The Last Whalers

Three Years in the Far Pacific with a Courageous Tribe and a Vanishing Way of Life


By Doug Bock Clark

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In this "immersive, densely reported, and altogether remarkable first book [with] the texture and color of a first-rate novel" (New York Times), journalist Doug Bock Clark tells the epic story of the world's last subsistence whalers and the threats posed to a tribe on the brink.

A New York Times Notable Book​
A New York Times Editors' Choice
Winner of Lowell Thomas Travel Book Award Silver Medal
Finalist for William Saroyan International Writing Prize
Longlisted for Mountbatten Award for Best Book

Telegraph Best Travel Books of the Year
Hampshire Gazette Best Books of 2019

One of the favorite books of Yuval Noah Harari, author of the classic bestseller Sapiens, "on the subject of humanity's place in the world." (via Airmail)

On a volcanic island in the Savu Sea so remote that other Indonesians call it "The Land Left Behind" live the Lamalerans: a tribe of 1,500 hunter-gatherers who are the world's last subsistence whalers. They have survived for half a millennium by hunting whales with bamboo harpoons and handmade wooden boats powered by sails of woven palm fronds. But now, under assault from the rapacious forces of the modern era and a global economy, their way of life teeters on the brink of collapse.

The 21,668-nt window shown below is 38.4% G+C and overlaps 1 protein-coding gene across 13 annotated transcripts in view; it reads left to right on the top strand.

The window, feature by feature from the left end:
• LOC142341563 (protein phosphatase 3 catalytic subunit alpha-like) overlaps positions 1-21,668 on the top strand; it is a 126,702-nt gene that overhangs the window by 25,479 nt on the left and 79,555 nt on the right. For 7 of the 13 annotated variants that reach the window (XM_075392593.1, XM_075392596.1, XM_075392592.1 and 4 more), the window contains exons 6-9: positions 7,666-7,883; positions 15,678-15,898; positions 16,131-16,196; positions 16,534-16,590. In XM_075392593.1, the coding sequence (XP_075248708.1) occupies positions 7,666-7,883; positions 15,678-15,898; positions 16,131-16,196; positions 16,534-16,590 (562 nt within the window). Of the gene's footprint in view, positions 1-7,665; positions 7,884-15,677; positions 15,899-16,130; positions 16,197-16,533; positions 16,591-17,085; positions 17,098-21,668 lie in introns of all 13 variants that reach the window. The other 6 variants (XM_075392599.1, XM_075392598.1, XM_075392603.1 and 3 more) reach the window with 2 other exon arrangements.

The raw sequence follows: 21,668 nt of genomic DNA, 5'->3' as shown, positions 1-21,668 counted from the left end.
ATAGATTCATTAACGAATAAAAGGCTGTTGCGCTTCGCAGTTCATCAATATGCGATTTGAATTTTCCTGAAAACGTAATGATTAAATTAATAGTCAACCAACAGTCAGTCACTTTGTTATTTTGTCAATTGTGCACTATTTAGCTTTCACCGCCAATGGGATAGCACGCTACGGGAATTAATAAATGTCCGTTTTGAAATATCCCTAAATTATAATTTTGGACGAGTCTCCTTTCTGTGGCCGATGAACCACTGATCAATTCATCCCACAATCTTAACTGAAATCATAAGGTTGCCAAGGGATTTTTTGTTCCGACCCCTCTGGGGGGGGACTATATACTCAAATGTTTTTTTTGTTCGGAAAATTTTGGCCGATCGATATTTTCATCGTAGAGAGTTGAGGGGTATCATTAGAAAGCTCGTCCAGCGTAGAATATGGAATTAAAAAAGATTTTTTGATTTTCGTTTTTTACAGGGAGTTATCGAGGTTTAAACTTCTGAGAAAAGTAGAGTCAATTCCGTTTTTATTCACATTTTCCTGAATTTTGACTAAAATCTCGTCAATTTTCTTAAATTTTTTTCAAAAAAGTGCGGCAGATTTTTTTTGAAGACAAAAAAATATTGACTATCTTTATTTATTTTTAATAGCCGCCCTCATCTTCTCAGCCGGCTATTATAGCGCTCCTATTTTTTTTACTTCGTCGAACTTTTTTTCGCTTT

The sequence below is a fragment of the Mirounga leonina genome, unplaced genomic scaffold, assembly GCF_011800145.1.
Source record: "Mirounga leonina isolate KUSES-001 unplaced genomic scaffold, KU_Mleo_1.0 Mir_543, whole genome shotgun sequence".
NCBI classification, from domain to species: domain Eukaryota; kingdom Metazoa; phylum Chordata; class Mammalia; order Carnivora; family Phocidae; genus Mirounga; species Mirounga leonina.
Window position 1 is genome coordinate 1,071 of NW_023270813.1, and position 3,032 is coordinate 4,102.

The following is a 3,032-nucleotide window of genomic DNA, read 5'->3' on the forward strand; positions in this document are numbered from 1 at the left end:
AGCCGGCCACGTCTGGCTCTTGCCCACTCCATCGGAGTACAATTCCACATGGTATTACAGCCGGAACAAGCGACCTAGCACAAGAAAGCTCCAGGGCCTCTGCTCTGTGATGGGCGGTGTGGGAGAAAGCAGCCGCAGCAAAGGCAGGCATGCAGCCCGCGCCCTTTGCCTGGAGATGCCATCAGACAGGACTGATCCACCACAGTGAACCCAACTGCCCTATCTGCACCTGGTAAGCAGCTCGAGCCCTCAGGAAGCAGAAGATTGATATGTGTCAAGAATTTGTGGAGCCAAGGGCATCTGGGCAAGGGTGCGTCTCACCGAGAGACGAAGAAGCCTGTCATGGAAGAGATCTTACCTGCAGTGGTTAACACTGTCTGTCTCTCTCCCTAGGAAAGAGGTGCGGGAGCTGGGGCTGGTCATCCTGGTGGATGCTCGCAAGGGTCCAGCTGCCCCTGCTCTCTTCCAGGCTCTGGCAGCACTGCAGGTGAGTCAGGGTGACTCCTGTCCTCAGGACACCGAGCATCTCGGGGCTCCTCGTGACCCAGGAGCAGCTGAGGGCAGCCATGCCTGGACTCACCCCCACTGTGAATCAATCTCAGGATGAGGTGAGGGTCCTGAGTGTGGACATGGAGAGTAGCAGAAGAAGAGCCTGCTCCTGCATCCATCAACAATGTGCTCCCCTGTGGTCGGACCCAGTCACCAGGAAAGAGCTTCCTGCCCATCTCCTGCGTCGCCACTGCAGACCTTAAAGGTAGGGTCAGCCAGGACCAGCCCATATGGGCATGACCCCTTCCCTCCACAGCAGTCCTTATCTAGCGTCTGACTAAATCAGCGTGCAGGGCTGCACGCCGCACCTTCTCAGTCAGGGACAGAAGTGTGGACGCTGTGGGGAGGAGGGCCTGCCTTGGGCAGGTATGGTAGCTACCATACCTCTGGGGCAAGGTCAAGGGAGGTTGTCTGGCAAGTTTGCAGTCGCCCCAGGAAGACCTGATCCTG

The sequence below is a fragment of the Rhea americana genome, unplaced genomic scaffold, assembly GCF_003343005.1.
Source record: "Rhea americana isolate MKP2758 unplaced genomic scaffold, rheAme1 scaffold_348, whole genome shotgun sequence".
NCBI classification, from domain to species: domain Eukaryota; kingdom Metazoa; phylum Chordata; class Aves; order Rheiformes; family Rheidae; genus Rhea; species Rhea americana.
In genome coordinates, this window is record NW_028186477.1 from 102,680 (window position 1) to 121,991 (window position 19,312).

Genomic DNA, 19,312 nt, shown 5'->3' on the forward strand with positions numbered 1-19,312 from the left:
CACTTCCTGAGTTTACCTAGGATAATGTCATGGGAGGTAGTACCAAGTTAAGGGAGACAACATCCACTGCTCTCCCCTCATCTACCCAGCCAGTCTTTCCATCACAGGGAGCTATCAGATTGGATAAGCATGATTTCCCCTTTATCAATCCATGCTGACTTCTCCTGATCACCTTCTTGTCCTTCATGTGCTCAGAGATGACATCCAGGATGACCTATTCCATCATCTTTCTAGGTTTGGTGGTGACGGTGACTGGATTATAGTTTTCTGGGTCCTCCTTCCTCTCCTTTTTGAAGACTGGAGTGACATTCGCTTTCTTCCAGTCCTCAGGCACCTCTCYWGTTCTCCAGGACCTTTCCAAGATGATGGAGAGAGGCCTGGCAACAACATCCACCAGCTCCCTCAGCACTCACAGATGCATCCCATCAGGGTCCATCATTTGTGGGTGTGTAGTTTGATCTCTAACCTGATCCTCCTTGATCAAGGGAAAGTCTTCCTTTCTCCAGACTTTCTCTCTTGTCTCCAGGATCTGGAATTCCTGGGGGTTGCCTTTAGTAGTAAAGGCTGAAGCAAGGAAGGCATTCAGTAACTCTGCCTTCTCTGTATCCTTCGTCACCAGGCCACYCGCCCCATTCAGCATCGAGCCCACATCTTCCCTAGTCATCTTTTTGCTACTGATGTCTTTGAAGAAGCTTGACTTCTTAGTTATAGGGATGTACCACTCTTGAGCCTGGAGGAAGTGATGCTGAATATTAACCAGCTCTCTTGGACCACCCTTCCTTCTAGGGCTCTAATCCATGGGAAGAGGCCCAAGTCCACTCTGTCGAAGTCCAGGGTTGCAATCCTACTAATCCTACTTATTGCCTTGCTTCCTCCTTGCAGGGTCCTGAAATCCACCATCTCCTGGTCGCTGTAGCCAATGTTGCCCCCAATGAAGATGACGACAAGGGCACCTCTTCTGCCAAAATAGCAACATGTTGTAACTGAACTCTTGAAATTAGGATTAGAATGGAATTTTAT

Award-winning journalist Doug Bock Clark, one of a handful of Westerners who speak the Lamaleran language, lived with the tribe across three years, and he brings their world and their people to vivid life in this gripping story of a vanishing culture. Jon, an orphaned apprentice whaler, toils to earn his harpoon and provide for his ailing grandparents, while Ika, his indomitable younger sister, is eager to forge a life unconstrained by tradition, and to realize a star-crossed love. Frans, an aging shaman, tries to unite the tribe in order to undo a deadly curse. And Ignatius, a legendary harpooner entering retirement, labors to hand down the Ways of the Ancestors to his son, Ben, who would secretly rather become a DJ in the distant tourist mecca of Bali.

Deeply empathetic and richly reported, The Last Whalers is a riveting, powerful chronicle of the collision between one of the planet's dwindling indigenous peoples and the irresistible enticements and upheavals of a rapidly transforming world.



The Hariona Family

Yohanes “Jon” Demon Hariona: A young man striving to become a harpooner, custodian of the motorboat VJO

Fransiska “Ika” Bribin Hariona: His younger sister

Yosef Boko Hariona: His grandfather

Fransiska “Grandmother” Bribin Hariona: His grandmother

Lusia Sipa Hariona: His mother

Maria “Mari” Hariona: His youngest sister

The Seran Blikololong Family

Ignatius Seran Blikololong: Renowned harpooner and shipwright, trying to teach his sons his trades

Teresea Palang Hariona: His wife

Yosef Tubé Blikololong: His eldest son

Willibrodus “Ondu” Boeang Demon Blikololong III: His middle son

Benyamin “Ben” Kleka Blikololong: His youngest son

Maria “Ela” Hermina Elisabeth Began Blikololong: His youngest daughter

The Mikulangu Bediona Clan

Fransiskus “Frans” Boli Bediona: Head of the Mikulangu lineage of the Bediona clan, shaman, and captain of Kéna Pukã

Maria Kleka Blikololong: His wife, younger sister of Ignatius Seran Blikololong

Bernadette “Bena” Bediona: His youngest child

Andreus “Anso” Soge Bediona: His younger relation and Jon Hariona’s fishing partner

The Wujon Family